New York University
Social Behavioral and Economic Sciences (SBE)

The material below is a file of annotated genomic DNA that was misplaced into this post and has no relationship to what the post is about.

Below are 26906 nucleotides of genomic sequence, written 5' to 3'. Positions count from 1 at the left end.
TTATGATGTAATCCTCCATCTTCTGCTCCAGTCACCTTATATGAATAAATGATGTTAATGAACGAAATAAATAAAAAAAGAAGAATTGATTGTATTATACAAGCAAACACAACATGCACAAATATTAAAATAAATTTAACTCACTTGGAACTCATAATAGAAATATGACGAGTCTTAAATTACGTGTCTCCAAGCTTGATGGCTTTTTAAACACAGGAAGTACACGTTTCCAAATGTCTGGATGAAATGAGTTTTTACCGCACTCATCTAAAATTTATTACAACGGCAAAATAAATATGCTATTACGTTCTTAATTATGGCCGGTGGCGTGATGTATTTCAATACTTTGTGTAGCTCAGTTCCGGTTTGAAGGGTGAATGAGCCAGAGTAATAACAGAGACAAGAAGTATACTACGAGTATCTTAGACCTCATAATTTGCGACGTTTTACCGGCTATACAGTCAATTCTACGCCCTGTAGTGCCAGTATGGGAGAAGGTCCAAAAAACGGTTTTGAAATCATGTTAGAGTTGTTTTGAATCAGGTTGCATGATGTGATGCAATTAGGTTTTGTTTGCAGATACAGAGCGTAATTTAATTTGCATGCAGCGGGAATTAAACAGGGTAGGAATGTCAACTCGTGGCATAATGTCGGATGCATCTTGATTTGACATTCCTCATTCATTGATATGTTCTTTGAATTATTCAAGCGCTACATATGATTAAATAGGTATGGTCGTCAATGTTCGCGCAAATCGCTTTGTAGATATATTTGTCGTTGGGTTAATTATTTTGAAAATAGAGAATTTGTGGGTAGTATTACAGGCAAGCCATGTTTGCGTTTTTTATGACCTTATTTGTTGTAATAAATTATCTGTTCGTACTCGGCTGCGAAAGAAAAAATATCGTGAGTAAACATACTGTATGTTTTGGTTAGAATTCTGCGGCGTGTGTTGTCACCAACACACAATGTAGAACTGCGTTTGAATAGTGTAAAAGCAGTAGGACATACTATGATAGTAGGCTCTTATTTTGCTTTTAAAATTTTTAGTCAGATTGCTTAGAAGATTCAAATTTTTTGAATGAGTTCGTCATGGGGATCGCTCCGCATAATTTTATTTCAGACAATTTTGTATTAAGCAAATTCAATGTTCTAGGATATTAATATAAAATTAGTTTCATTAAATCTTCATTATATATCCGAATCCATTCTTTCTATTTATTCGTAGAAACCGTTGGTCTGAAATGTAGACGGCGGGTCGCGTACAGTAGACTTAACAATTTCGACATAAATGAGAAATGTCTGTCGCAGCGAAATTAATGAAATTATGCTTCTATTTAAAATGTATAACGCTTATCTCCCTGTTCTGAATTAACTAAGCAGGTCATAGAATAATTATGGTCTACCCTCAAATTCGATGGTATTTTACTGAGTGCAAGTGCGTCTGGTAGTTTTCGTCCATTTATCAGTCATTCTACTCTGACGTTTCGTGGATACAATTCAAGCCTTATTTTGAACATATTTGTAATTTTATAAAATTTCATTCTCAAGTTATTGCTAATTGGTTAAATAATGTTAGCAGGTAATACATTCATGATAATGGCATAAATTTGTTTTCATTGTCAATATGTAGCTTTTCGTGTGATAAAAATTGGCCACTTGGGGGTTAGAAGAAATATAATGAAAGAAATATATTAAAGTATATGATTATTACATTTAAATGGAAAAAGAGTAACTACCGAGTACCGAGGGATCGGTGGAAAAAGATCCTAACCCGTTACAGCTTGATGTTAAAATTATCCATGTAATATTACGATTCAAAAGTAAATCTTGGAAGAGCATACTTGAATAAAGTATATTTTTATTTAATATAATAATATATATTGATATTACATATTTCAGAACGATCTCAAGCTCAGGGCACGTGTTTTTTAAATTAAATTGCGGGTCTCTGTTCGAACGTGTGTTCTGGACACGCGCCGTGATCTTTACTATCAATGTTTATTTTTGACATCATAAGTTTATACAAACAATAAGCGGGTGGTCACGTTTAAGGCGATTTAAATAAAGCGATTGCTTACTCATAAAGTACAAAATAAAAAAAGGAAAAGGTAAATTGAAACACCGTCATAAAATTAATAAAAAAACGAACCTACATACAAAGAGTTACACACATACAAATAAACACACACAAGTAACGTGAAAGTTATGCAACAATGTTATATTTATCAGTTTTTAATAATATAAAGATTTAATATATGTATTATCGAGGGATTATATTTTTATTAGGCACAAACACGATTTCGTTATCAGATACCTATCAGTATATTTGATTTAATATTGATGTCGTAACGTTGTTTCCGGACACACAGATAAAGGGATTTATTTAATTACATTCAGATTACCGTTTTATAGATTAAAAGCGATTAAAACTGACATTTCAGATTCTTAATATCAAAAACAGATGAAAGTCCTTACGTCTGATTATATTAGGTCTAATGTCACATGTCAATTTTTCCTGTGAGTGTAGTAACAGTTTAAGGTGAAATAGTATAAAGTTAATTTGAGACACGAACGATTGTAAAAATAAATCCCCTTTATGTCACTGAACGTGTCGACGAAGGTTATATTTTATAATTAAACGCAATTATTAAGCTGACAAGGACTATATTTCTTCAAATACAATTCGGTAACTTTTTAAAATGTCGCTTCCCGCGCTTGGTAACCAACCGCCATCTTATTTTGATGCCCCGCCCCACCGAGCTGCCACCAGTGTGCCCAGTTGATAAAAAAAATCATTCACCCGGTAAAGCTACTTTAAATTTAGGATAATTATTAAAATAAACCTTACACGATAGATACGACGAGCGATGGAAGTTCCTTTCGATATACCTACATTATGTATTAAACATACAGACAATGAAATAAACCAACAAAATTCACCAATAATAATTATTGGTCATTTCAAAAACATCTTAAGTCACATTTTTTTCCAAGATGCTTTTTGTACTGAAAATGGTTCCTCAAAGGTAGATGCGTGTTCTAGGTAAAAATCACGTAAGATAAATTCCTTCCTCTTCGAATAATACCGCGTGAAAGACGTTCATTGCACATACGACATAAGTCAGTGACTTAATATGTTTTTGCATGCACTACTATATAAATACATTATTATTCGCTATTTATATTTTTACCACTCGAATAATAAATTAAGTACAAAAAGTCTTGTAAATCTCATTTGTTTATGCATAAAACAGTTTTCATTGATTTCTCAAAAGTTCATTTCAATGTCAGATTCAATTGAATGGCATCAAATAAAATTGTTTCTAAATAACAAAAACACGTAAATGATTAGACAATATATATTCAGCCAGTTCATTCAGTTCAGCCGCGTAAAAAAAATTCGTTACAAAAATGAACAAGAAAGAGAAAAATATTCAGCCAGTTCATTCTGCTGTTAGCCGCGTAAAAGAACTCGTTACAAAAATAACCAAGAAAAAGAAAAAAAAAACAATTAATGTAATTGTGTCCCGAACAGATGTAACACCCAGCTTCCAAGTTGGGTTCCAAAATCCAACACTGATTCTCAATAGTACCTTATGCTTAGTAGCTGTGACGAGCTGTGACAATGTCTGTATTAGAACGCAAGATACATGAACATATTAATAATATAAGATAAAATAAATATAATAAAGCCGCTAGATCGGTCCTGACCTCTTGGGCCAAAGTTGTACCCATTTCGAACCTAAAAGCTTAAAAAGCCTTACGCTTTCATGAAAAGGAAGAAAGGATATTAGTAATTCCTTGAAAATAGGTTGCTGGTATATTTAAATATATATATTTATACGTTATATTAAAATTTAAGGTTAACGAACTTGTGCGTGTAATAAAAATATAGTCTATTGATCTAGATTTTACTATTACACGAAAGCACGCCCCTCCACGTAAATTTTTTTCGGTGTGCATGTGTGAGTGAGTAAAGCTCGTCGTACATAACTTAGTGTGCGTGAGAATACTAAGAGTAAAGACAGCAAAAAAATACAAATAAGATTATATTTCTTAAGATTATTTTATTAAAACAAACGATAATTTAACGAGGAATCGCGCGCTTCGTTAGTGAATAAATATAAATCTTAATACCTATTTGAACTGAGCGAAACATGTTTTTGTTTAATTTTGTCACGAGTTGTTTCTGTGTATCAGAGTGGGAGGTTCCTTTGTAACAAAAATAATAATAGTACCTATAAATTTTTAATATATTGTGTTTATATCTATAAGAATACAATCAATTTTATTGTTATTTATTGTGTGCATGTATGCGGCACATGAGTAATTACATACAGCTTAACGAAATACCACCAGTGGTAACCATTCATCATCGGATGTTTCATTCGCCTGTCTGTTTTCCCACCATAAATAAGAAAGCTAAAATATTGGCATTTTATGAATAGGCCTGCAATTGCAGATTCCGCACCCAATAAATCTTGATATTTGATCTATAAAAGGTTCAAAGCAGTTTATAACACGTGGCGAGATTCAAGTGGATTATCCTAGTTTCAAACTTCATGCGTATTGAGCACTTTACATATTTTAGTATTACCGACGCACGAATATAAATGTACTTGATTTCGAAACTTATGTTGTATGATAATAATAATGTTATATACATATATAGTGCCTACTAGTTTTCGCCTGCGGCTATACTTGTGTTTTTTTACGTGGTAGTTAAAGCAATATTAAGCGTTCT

Security and safety in food supply chains is critical to preventing the transmission of COVID-19. During the COVID-19 pandemic, it has become clear that the US food-supply system is vulnerable. As the pandemic forced restaurants to close, or dramatically curtail operations, the news reported that farmers were discarding products because the buyers (restaurants) were no longer buying. At the same time consumers are struggling to find products in the supermarkets. Restaurant-supply networks may play a larger role in the resilience and sustainability of the US supply network than people had thought. It is clear now that these food distribution networks likely have evolved independently to maximize efficiency, not resiliency to risks such as pandemics. Recognizing this problem, and the potential impact on the economy, jobs, and national security, the US government has invested billions of dollars to buy and redistribute food that farmers were discarding. This research will pinpoint weak links in the food-supply network during the COVID-19 pandemic by rapidly assessing disruptions in restaurant-supply network, which include restaurateurs, distributors, and producers. The team’s novel spatial, ethnographic, networks (SENs) approach will also advance supply chain management theory by quantifying difficult-to-reach components within supply chains. The goal is to provide actionable strategies that can identify how people can adapt and help create a more resilient and sustainable US Food System amid the COVID-19 pandemic, and avoid these disruptions in future unanticipated events. Finally, the project’s novel SENs approach will train students in research methods that can be rapidly applied to tackle unexpected changes in our global food system. Supply-chain scholars are calling for new theoretical developments that account for the complexities and dynamics, and provides visibility to hidden components in supply networks. This project will bridge the gap in knowledge through spatial, ethnographically-derived, networks (SENs). A multi-phase comparative research design is employed that allows the ability to maximize the comparison potential of the analysis along key dimensions: the onset and intensity of COVID-19 and the influence of regional supply distribution over time. The overall goal is to understand what are the structural and spatial characteristics of actors’ (restaurateurs’, distributors’, and farmers’) supply networks that lead to various outcomes (e.g., new business opportunities, more sustainable practices, staying in business, or closing shop). Key informant interviews will be used to design structured interviews that will be conducted at two points in time. A number of measures will be derived from these survey spatially-explicit food supply networks for key informants, including a Sourcing Diversity Index that characterizes distributor typologies, geography, and ego network measures. By capturing these disruptions at the onset, and throughout the pandemic, this project will be able to identify key areas of the food-supply network that are vulnerable, not only for this pandemic, but other global disruptions.This award reflects NSF's statutory mission and has been deemed worthy of support through evaluation using the Foundation's intellectual merit and broader impacts review criteria.